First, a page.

Bryan McKenzie of the Charlottesville Daily Progress reports that small banks are confused by new federal “regulations” that seem to appear at random:
With a quarter-century in the industry, Patricia G. Satterfield has long recognized that regulation of banks is a subjective practice. But the president and CEO of the Virginia Association of Community Banks says the current regulatory environment is the most difficult and “over-reaching” of her career.
“Banks are receiving uncertain and mixed messages in the examination process. They don’t know what to expect,” she said. “What was once A-OK is no longer A-OK, but no one knows that until after the examination.”
That, bank officials say, is what happened recently to Old Dominion Bank in North Garden, which entered into a formal agreement with the Office of the Comptroller of the Currency to make changes to its lending practices, accounting and capitalization.
The agreement states that federal regulators found “unsafe and unsound banking practices” and requires the bank’s board of directors to develop new plans for capitalization, loan reviews and contingency funding. But Old Dominion officials say the bank is safe and sound and that the agreement is a result of ever-changing requirements and regulations used by the bank examiners.
“We’re doing everything right, it’s just that the rules are changing,” said Charles V. Darnell, president of Old Dominion Bank. “We are solvent and we’ve addressed all of their concerns mentioned in the letter.”
Regulators declined to give any details on where or how Old Dominion failed to meet federal standards or what those standards are or if the standards had changed without the bank’s knowledge.
Neither would examiners say whether Old Dominion was on sound financial footing or otherwise, or what criteria were used to determine the bank’s condition, or if the agreement was the result of changes in federal requirements.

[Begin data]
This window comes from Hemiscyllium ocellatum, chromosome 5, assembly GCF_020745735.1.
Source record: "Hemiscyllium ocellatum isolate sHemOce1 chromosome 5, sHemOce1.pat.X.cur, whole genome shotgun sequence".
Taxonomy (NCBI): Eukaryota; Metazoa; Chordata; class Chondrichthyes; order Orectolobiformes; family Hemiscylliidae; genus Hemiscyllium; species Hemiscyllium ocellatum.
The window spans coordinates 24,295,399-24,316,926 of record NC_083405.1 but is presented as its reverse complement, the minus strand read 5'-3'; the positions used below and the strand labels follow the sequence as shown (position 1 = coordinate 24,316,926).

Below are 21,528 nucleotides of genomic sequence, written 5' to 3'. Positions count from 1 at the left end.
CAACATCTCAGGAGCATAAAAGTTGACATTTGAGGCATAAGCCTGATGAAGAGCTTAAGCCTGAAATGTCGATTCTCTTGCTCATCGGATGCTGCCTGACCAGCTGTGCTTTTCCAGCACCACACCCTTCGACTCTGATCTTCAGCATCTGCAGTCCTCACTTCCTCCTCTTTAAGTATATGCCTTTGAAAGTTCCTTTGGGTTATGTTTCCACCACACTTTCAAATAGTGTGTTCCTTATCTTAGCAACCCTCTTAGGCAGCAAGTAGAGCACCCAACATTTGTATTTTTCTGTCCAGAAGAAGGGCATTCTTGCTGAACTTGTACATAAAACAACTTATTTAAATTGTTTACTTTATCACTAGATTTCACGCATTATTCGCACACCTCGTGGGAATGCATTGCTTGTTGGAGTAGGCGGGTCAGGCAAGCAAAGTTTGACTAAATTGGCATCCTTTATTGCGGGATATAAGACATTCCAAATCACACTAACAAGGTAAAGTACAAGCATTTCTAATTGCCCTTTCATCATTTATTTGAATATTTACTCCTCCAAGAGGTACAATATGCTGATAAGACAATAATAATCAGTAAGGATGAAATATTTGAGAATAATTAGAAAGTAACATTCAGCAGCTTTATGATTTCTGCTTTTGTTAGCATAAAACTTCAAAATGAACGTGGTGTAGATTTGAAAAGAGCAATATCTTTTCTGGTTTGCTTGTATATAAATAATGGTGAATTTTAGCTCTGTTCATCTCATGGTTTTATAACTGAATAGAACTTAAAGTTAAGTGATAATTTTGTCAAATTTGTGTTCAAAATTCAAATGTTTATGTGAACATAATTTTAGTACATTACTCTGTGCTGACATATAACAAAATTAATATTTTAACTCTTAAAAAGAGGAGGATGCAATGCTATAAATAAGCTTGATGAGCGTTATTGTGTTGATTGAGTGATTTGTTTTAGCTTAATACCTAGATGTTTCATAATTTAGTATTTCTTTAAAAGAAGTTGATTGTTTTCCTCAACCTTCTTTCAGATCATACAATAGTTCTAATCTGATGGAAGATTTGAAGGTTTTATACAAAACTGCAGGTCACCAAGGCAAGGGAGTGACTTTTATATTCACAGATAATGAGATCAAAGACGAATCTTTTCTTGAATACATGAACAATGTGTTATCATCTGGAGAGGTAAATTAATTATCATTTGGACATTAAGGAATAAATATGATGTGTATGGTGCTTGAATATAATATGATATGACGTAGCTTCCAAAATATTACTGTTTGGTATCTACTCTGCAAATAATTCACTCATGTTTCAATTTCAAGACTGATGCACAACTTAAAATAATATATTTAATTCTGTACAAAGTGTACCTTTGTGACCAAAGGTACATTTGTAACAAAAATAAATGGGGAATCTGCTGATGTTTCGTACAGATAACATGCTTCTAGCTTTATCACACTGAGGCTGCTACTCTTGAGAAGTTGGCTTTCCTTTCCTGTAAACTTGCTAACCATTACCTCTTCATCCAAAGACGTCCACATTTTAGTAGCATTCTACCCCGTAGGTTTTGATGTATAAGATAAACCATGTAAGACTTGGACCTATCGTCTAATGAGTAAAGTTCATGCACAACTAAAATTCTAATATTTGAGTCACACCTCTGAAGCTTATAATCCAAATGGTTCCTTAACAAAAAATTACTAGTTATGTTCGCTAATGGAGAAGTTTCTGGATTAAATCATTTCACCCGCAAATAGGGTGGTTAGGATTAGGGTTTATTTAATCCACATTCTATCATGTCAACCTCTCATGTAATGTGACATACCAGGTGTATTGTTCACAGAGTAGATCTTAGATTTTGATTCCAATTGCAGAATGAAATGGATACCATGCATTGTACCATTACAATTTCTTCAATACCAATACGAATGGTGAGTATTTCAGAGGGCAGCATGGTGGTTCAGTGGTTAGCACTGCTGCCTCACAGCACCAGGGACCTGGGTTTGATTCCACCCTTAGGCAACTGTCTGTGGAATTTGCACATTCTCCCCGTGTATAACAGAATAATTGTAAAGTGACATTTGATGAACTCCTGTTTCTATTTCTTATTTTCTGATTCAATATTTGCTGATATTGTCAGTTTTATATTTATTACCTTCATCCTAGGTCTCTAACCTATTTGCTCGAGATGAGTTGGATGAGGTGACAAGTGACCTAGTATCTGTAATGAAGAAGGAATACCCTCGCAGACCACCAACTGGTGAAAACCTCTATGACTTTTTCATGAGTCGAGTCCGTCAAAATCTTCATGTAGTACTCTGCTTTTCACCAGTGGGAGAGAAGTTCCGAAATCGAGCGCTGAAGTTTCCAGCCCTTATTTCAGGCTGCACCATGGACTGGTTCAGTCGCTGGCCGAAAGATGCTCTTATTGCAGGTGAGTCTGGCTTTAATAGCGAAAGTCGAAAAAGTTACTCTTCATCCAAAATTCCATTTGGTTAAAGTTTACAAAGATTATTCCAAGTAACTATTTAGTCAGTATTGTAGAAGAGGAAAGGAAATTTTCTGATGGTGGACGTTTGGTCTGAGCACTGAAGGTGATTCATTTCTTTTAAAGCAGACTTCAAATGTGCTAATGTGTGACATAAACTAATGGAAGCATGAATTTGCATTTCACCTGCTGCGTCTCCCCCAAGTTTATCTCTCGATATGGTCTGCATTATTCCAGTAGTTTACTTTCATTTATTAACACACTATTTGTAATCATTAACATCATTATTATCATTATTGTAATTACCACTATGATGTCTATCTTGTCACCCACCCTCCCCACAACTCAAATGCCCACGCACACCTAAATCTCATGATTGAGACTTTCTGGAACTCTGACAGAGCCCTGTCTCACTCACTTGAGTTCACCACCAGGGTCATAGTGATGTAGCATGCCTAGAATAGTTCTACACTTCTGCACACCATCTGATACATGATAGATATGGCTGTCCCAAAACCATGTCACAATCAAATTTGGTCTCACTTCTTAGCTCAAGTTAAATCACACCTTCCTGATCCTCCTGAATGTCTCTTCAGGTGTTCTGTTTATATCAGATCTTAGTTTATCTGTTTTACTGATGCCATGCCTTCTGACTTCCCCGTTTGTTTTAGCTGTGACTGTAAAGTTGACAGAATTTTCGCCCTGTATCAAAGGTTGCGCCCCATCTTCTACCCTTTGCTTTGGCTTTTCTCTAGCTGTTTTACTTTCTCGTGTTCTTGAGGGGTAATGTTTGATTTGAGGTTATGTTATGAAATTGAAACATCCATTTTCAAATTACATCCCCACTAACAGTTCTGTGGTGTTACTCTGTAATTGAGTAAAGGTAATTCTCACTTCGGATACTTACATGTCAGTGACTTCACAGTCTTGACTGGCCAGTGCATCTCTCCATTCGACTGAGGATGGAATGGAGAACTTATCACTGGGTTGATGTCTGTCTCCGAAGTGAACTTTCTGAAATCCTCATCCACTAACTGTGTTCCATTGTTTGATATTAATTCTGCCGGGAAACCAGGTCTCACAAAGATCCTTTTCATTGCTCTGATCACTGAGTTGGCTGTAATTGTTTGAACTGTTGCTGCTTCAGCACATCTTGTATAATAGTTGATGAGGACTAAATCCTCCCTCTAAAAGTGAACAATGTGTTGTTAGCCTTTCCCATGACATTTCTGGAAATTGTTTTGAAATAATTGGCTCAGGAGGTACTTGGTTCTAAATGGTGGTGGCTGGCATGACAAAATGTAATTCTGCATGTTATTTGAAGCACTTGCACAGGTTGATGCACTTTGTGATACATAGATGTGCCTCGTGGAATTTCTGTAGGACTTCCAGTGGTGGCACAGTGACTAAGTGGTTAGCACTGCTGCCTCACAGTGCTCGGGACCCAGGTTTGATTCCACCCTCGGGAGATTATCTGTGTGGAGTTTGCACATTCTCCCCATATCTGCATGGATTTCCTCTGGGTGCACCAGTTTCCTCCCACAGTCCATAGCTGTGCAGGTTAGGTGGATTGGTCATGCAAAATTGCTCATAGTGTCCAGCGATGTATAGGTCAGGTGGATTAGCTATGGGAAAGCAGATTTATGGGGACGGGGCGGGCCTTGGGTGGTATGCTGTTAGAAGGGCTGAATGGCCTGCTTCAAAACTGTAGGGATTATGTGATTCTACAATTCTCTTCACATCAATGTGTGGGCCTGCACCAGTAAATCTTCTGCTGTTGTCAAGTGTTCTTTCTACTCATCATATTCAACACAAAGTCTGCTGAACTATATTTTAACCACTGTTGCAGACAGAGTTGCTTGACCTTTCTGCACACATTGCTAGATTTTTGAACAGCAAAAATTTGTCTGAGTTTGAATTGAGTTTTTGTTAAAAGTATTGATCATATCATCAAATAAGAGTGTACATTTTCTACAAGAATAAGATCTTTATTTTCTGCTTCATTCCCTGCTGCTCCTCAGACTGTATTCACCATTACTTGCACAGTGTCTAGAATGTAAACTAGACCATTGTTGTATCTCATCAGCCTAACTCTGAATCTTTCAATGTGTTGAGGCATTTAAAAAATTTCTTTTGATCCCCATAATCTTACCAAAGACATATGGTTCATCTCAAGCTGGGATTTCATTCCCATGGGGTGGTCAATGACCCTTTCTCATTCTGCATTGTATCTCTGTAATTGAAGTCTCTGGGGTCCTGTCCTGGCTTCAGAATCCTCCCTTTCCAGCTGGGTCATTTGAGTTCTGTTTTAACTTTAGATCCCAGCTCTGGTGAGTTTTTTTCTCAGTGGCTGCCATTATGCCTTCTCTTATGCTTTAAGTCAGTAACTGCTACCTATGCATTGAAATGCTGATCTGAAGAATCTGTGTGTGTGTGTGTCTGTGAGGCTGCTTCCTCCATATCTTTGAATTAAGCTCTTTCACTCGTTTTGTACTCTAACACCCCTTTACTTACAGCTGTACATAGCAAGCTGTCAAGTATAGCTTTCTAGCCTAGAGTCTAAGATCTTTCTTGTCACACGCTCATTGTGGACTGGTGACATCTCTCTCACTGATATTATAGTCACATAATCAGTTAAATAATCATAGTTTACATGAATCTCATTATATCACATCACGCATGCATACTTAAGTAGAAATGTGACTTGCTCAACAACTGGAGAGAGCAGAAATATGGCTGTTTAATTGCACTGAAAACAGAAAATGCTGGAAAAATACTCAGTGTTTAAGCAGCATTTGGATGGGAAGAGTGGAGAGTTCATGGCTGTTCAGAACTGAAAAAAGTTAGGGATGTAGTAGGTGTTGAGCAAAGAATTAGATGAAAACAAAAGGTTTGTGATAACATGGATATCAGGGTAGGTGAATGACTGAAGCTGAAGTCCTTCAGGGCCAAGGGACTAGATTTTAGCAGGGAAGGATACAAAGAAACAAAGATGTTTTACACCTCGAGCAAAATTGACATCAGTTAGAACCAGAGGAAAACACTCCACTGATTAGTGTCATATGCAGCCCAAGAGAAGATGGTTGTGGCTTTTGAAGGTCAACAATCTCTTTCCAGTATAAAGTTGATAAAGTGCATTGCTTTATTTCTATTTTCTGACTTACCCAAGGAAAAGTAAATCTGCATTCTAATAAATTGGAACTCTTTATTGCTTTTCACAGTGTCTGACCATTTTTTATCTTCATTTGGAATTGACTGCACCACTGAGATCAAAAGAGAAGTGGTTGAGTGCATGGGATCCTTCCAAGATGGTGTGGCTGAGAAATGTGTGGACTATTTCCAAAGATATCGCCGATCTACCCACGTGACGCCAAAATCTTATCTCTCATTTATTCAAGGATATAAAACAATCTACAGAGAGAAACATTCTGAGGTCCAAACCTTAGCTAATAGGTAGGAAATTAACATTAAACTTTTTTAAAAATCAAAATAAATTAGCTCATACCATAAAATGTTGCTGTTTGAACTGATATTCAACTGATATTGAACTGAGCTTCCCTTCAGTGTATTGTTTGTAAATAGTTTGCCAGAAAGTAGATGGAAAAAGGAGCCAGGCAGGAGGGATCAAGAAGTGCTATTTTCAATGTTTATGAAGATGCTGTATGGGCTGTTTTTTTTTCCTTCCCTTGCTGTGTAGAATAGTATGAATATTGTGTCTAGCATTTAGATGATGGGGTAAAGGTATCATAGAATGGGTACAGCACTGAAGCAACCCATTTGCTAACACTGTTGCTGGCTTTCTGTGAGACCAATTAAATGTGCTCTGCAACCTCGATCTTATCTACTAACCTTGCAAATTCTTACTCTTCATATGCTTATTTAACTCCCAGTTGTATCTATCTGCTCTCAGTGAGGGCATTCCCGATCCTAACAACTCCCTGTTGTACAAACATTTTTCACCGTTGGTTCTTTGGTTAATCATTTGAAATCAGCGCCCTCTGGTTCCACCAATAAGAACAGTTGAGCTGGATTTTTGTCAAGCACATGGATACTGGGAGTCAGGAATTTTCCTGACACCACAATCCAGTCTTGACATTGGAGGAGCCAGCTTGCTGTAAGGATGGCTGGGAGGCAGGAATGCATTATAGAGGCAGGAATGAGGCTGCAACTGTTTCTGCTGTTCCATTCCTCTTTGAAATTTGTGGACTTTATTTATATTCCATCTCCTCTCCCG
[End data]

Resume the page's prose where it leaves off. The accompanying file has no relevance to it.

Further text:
The definition of regulation is “to make regular,” yet most of what the government touts as regulation is just the opposite. The prevailing model of “regulation” since the Progressive Era has been to make things irregular and subject to the subjective discretion of government officials — usually unelected, extra-constitutional agencies. This is not a model of regulation at all, but really a perverse category of patents. While we generally associate patents with creation rights over literature and inventions, the patent power applies to a wide range of state activities designed to monopolize (or cartelize) private industry.
Entities like the Comptroller of the Currency or the Federal Trade Commission are not government agencies at all but semi-private corporations that hold valuable patents over economic activity. And unlike the more limited patents granted to writers and inventors — which are not so much “patents” as they are licenses to sue — agency patents are self-executing and indefinite in time and scope.
The Old Dominion Bank story is a case on point. The “regulator,” the Comptroller of the Currency, holds a patent to “charter, regulate, and supervise all national banks” in the United States. As the patent-holder, all banks ultimately depend on the Comptroller’s discretion to stay in business, irrespective of whether they are profitable or satisfy customers. If there’s any conflict, the Comptroller’s patent overrules the market.
Even if you believe it’s necessary to have the Comptroller walking around dictating to banks how they should operate via secret agreements, this still does not make it “regulation.” True regulation only comes from a decentralized market process, where standards can develop through trial-and-error. Government patent-holders act primarily to defend and expand the scope of their patents. Any “regulation” that derives from this centralization process is purely incidental.